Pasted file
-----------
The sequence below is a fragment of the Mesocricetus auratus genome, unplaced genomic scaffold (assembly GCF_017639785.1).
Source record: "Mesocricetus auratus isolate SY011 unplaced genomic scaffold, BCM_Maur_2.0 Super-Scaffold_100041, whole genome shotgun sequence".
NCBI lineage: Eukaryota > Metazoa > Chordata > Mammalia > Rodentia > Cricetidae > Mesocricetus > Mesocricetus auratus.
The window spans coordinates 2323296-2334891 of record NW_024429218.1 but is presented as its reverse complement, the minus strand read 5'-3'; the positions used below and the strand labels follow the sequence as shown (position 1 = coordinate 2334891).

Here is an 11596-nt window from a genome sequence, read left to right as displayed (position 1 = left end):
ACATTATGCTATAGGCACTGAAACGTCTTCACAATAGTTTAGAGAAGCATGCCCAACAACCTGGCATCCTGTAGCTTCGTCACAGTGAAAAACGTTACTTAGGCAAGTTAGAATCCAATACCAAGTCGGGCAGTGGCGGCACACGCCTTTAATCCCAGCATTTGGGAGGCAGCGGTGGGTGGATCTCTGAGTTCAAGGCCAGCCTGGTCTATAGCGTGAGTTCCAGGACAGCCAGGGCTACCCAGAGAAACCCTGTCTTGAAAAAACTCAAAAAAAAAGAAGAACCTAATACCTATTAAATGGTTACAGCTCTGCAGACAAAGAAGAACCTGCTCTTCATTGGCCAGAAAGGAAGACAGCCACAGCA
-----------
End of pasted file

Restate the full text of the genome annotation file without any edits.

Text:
The sequence below is a fragment of the Mesocricetus auratus genome, unplaced genomic scaffold (assembly GCF_017639785.1).
Source record: "Mesocricetus auratus isolate SY011 unplaced genomic scaffold, BCM_Maur_2.0 Super-Scaffold_100041, whole genome shotgun sequence".
NCBI lineage: Eukaryota > Metazoa > Chordata > Mammalia > Rodentia > Cricetidae > Mesocricetus > Mesocricetus auratus.
The window spans coordinates 2323296-2334891 of record NW_024429218.1 but is presented as its reverse complement, the minus strand read 5'-3'; the positions used below and the strand labels follow the sequence as shown (position 1 = coordinate 2334891).

Here is an 11596-nt window from a genome sequence, read left to right as displayed (position 1 = left end):
ACATTATGCTATAGGCACTGAAACGTCTTCACAATAGTTTAGAGAAGCATGCCCAACAACCTGGCATCCTGTAGCTTCGTCACAGTGAAAAACGTTACTTAGGCAAGTTAGAATCCAATACCAAGTCGGGCAGTGGCGGCACACGCCTTTAATCCCAGCATTTGGGAGGCAGCGGTGGGTGGATCTCTGAGTTCAAGGCCAGCCTGGTCTATAGCGTGAGTTCCAGGACAGCCAGGGCTACCCAGAGAAACCCTGTCTTGAAAAAACTCAAAAAAAAAGAAGAACCTAATACCTATTAAATGGTTACAGCTCTGCAGACAAAGAAGAACCTGCTCTTCATTGGCCAGAAAGGAAGACAGCCACAGCA